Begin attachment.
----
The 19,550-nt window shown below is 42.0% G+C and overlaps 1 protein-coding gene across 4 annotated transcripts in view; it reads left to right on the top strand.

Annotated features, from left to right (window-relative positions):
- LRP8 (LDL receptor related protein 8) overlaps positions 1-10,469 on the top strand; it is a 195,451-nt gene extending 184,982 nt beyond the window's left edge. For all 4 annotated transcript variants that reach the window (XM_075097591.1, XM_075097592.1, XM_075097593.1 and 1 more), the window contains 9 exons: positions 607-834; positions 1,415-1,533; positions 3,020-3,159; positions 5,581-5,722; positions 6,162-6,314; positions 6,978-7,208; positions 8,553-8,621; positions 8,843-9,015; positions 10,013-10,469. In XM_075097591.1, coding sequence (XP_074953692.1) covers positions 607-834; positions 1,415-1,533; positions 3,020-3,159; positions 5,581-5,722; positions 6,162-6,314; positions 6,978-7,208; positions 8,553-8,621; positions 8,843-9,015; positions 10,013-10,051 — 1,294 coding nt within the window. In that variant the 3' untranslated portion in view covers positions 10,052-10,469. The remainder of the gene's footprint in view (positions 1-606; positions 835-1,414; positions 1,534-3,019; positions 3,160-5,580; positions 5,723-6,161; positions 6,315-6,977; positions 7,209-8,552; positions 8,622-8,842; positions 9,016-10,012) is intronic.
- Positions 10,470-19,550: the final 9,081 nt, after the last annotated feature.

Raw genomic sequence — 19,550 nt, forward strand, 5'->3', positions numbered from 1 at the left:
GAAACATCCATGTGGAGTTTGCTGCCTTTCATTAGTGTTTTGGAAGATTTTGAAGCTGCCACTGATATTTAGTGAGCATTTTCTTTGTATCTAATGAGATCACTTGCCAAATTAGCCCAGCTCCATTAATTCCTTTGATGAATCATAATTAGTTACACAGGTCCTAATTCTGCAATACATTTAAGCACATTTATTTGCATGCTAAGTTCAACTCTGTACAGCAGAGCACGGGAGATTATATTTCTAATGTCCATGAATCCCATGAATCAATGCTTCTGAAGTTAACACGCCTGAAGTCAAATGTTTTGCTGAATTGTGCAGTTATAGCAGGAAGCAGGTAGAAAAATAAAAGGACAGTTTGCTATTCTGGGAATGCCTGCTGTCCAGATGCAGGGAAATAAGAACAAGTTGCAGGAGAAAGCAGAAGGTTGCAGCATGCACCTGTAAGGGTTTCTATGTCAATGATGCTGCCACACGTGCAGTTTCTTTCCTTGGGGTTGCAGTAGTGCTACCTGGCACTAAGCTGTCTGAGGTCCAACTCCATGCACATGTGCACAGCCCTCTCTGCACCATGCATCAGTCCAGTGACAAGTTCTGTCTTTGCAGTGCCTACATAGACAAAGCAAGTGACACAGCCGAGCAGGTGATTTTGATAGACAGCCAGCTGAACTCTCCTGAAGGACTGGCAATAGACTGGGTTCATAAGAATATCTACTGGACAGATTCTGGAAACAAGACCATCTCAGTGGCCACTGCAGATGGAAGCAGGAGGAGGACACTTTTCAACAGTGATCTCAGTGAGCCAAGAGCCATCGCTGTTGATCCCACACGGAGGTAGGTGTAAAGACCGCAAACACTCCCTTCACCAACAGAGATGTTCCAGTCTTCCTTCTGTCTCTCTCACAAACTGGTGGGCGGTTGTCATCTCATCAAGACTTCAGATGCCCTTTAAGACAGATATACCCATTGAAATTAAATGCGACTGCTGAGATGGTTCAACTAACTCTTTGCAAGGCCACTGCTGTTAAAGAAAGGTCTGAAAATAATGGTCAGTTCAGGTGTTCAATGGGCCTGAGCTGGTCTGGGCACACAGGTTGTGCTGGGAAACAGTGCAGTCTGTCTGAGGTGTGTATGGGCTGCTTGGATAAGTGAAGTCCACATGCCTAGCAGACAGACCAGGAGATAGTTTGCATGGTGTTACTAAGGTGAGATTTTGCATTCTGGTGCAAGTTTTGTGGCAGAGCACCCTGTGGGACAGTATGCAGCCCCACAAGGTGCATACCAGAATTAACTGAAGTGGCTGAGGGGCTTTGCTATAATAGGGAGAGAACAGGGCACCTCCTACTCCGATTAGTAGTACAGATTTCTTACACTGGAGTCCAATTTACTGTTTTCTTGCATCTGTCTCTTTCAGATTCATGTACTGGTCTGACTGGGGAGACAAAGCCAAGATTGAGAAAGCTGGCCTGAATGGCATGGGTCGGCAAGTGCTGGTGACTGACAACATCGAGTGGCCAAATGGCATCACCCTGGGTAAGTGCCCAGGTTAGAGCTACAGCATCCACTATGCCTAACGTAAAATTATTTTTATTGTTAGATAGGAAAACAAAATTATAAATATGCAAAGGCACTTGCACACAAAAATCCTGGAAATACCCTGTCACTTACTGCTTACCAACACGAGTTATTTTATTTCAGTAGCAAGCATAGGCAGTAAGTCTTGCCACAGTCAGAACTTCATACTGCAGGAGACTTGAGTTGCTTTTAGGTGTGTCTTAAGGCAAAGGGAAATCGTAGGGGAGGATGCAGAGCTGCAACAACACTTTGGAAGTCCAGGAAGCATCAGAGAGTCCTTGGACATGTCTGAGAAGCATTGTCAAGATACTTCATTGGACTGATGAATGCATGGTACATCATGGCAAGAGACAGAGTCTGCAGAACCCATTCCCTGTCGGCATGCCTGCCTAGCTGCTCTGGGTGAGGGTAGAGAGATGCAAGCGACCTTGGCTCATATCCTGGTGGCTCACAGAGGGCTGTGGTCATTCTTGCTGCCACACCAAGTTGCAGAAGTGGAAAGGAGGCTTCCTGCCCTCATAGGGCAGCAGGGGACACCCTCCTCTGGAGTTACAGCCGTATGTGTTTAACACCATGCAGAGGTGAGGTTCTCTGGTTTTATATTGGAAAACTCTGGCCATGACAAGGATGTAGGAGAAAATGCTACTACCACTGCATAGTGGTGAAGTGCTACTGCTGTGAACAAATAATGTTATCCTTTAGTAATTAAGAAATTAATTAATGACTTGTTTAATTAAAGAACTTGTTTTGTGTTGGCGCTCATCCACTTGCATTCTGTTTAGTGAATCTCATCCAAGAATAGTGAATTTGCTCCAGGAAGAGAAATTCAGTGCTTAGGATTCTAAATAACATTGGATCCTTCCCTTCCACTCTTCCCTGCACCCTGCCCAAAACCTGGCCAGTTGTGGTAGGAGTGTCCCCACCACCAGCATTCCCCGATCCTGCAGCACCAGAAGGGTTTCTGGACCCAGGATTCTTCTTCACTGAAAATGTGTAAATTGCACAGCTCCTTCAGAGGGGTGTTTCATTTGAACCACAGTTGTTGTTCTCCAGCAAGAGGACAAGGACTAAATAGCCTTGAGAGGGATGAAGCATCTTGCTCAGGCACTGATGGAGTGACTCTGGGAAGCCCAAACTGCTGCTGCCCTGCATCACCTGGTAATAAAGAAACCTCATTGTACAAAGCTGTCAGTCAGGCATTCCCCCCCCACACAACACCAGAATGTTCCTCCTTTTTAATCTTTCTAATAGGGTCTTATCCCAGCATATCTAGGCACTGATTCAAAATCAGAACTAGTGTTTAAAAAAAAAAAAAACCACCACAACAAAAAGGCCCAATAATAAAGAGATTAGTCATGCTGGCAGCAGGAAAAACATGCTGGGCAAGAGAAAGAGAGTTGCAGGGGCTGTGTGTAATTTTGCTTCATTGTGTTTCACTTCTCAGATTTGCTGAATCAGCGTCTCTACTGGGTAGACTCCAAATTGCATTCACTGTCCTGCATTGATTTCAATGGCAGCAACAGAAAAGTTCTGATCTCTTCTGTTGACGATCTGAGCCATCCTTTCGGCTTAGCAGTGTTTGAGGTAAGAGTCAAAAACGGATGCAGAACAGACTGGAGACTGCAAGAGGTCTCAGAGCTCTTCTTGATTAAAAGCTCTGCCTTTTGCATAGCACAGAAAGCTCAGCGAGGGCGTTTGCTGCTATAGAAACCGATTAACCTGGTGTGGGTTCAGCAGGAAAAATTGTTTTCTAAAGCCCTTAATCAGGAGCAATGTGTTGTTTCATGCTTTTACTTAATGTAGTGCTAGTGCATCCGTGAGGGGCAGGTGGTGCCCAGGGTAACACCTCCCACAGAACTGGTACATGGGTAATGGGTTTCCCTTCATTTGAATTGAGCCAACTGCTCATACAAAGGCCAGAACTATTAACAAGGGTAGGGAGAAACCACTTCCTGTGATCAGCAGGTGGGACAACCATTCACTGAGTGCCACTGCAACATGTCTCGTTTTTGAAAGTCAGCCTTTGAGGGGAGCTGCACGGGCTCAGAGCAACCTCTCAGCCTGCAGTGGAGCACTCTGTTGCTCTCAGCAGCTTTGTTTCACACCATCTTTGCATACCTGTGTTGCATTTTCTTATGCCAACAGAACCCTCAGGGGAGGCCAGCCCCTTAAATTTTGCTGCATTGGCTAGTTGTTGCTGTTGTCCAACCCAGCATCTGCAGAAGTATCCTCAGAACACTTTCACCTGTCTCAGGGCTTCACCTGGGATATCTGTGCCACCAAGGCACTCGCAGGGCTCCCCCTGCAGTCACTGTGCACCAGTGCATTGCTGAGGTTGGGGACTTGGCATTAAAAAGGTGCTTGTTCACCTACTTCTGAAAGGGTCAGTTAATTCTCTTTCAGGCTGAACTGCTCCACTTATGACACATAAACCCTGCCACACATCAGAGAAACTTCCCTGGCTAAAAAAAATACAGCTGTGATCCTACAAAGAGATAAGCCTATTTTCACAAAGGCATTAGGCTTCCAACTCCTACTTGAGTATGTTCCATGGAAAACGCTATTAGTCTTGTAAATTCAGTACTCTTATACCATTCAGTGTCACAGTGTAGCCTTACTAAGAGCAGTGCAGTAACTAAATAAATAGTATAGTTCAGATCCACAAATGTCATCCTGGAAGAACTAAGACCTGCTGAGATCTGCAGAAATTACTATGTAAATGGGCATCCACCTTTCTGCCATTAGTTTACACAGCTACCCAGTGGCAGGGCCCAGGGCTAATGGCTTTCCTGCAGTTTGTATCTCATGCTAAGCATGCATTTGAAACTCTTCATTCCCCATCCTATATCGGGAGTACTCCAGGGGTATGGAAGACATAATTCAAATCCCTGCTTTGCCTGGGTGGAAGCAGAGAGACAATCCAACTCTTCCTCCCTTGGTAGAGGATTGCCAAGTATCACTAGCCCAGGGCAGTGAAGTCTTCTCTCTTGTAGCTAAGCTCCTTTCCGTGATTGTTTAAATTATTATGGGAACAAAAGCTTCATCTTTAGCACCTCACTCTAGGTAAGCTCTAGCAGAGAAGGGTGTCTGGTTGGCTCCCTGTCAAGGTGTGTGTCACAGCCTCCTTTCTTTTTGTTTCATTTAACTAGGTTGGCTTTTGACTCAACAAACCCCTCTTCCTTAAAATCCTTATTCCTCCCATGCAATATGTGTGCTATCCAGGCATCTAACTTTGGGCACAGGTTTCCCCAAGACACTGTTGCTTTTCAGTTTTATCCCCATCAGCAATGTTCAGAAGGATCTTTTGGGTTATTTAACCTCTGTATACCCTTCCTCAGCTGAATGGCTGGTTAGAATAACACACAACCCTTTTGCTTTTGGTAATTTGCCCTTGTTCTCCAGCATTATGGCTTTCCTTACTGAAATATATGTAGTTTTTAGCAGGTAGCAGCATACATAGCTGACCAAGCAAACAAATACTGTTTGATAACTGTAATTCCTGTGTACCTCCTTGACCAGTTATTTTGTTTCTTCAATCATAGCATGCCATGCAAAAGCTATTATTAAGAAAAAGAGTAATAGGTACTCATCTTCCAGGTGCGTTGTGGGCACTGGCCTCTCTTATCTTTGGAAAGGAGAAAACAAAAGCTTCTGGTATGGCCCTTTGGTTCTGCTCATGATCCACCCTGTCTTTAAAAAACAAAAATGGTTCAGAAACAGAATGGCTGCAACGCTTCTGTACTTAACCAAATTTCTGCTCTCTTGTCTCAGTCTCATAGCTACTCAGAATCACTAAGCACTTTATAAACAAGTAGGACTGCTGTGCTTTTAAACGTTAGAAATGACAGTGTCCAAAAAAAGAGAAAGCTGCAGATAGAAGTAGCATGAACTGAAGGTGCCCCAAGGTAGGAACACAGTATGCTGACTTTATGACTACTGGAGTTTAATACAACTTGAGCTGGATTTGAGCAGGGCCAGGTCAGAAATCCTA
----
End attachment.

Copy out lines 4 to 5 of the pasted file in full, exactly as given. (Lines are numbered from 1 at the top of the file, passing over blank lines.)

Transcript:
- Positions 10,470-19,550: the final 9,081 nt, after the last annotated feature.

Raw genomic sequence — 19,550 nt, forward strand, 5'->3', positions numbered from 1 at the left: